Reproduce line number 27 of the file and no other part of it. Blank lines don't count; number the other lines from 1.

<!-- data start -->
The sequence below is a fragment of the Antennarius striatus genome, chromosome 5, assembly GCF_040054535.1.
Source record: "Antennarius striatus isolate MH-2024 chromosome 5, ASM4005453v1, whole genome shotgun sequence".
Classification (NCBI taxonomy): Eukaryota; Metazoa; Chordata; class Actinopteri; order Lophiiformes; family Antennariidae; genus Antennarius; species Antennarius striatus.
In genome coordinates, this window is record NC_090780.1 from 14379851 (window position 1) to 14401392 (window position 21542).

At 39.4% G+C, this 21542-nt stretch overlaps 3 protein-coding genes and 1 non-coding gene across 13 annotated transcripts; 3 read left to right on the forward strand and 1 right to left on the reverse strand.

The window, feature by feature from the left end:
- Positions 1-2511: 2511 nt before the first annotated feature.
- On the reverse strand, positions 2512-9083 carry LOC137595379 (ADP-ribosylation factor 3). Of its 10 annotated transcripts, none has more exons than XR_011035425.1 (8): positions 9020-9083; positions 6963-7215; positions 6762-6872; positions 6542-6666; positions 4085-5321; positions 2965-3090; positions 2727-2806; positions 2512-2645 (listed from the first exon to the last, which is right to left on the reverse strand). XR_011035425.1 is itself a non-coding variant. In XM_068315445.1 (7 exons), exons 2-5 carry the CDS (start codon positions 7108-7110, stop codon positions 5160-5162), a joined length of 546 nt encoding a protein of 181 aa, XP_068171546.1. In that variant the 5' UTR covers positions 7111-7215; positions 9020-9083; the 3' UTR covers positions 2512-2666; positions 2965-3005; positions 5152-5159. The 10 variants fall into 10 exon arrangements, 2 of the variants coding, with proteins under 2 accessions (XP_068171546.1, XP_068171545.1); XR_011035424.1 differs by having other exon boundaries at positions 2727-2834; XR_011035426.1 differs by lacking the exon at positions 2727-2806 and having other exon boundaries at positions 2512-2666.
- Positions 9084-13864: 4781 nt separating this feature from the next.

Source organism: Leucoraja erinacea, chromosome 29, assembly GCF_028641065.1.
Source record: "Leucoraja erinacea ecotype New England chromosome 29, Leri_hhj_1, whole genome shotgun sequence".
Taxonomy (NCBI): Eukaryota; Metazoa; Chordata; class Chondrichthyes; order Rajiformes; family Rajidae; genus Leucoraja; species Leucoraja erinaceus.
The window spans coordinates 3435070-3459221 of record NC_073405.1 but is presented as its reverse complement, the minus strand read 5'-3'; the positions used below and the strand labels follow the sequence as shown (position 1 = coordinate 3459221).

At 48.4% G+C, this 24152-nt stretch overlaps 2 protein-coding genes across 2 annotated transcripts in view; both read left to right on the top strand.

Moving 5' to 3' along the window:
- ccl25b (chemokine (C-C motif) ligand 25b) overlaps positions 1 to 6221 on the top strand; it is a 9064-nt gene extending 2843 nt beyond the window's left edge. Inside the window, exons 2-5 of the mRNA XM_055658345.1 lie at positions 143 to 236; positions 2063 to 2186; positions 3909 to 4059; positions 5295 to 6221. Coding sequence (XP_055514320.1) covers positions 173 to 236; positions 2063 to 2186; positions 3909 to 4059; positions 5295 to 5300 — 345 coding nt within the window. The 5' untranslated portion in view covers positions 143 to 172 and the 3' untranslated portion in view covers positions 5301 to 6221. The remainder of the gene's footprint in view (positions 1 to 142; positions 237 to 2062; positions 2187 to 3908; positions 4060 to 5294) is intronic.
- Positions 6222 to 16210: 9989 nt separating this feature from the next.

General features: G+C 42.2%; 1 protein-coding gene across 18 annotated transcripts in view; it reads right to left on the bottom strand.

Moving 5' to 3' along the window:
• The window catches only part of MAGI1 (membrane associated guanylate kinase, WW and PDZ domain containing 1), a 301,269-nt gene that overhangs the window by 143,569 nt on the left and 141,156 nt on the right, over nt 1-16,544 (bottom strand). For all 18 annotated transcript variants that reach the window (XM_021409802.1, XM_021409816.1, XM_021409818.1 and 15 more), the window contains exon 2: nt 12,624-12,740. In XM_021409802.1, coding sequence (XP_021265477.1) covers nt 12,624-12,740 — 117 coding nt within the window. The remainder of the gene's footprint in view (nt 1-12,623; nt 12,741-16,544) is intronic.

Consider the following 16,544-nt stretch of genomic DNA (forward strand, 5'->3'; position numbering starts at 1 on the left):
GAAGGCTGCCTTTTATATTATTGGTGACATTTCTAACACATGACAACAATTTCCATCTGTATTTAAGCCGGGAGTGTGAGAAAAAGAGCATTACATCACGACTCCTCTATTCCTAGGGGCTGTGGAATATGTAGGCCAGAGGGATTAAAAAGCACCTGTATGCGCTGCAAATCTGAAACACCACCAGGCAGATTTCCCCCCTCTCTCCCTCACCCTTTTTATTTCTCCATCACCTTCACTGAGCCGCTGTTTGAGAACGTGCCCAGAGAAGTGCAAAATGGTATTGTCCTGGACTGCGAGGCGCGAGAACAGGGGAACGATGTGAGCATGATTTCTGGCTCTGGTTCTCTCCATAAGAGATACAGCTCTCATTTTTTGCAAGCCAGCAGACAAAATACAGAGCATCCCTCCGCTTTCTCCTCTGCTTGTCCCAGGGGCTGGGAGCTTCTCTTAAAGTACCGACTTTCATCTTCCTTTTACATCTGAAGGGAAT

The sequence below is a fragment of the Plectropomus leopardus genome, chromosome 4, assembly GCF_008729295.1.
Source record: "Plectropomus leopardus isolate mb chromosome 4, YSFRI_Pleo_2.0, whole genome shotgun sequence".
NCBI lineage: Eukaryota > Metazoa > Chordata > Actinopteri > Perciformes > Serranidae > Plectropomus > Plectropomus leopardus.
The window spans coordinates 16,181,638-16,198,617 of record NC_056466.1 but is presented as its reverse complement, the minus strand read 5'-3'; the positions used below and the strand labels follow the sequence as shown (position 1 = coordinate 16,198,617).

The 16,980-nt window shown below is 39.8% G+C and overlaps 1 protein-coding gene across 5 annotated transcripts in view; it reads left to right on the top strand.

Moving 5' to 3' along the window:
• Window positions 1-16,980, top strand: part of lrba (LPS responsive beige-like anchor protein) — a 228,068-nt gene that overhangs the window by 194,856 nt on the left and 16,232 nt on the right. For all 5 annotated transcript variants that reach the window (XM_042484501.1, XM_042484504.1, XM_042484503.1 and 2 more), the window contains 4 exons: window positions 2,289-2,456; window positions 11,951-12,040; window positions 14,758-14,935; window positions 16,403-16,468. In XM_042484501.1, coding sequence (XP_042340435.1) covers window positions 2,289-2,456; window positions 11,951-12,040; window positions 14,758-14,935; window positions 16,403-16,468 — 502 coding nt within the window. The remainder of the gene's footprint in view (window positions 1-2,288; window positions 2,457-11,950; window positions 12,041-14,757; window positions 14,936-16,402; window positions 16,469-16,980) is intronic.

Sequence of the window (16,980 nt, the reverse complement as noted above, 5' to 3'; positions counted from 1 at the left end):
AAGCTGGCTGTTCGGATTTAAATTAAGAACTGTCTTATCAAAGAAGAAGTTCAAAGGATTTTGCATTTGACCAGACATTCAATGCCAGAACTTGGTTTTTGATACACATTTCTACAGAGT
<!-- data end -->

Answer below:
The 16,980-nt window shown below is 39.8% G+C and overlaps 1 protein-coding gene across 5 annotated transcripts in view; it reads left to right on the top strand.